Sunday, August 09, 2009

My Anatevka


A reposting from 2005:

Kman and I spent last weekend in Santa Anna (the picture at this website has a nice shot of the corner where Kman's cousin has a cabinet shop). Both of us have roots here and find every chance to return for a visit. We didn't discover our shared history until after we were a couple, and then were amazed at the connections we had. His aunt had been my aunt's Sunday school teacher, and once was the town telephone operator. Another uncle, recently deceased, moved to Santa Anna after retirement and our destination last weekend was to his home to do some yard clean-up and general repairs for Kman's cousin. My aunt still lives in Santa Anna; she grew up there, left for a few years, then returned to raise her only daughter and to take care of my widowed grandmother. (My readers know that my grandmother passed away last fall.)

Time moves slowly in Smalltown, Texas, and Santa Anna is certainly that. I find myself remembering my grandparents and my great grandparents; the wonderful week each summer I spent in this little town when a youngster. Trips to the lake to fish with my grandfather in his army-green john boat, the girly wonders of my grandmother's beauty shop - cutting Betsy McCall paperdolls from the magazines beside the hairdryers, and the dollar's worth of change spent on comics and candy at the local drugstore were all a part of those idyllic days.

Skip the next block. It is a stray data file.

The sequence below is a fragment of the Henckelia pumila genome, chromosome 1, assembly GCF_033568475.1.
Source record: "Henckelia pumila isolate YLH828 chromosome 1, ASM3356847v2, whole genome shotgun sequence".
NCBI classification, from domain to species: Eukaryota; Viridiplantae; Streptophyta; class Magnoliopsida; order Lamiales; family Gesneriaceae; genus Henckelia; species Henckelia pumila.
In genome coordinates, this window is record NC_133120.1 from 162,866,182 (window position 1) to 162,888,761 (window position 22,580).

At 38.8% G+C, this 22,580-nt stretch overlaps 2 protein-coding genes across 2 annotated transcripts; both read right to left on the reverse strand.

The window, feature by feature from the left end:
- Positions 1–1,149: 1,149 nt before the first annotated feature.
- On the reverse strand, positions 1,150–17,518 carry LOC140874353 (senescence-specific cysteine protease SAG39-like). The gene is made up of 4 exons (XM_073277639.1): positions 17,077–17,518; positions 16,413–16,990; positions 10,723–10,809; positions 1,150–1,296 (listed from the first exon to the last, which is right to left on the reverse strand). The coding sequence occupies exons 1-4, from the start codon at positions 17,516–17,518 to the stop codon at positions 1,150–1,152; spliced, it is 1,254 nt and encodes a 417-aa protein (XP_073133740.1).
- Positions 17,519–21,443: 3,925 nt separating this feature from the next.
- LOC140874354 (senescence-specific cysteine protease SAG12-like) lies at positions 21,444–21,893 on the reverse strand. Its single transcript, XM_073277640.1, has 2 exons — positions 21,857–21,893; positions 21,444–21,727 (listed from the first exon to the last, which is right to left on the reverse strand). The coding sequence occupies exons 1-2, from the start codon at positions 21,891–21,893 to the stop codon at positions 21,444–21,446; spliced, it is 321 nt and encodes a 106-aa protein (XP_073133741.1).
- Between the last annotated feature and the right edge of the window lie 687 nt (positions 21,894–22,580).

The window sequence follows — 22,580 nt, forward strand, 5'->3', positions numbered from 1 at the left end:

Santa Anna Baptist Church

This beautiful old church has been the site of many family baptismals, funerals and weddings. My Mom's parents lived just to the west of it for several years in a yellow clapboard house, right next to the railroad tracks that still run through town. Late at night you can hear the mournful whistle of a train as it passes through, listen as it moves off into the distance. My grandfather was a roadmaster for Santa Fe and later ran a motor car ( a truck rigged up to run on the tracks) that went from Santa Anna to Coleman to Sweetwater. Each time I spend the night in Santa Anna, I hear the trains as they roll through town, "click, click, click", their warning song piercing the stillness of the dark and the memory of my grandfather in his blue-ticked overalls fills my dreams.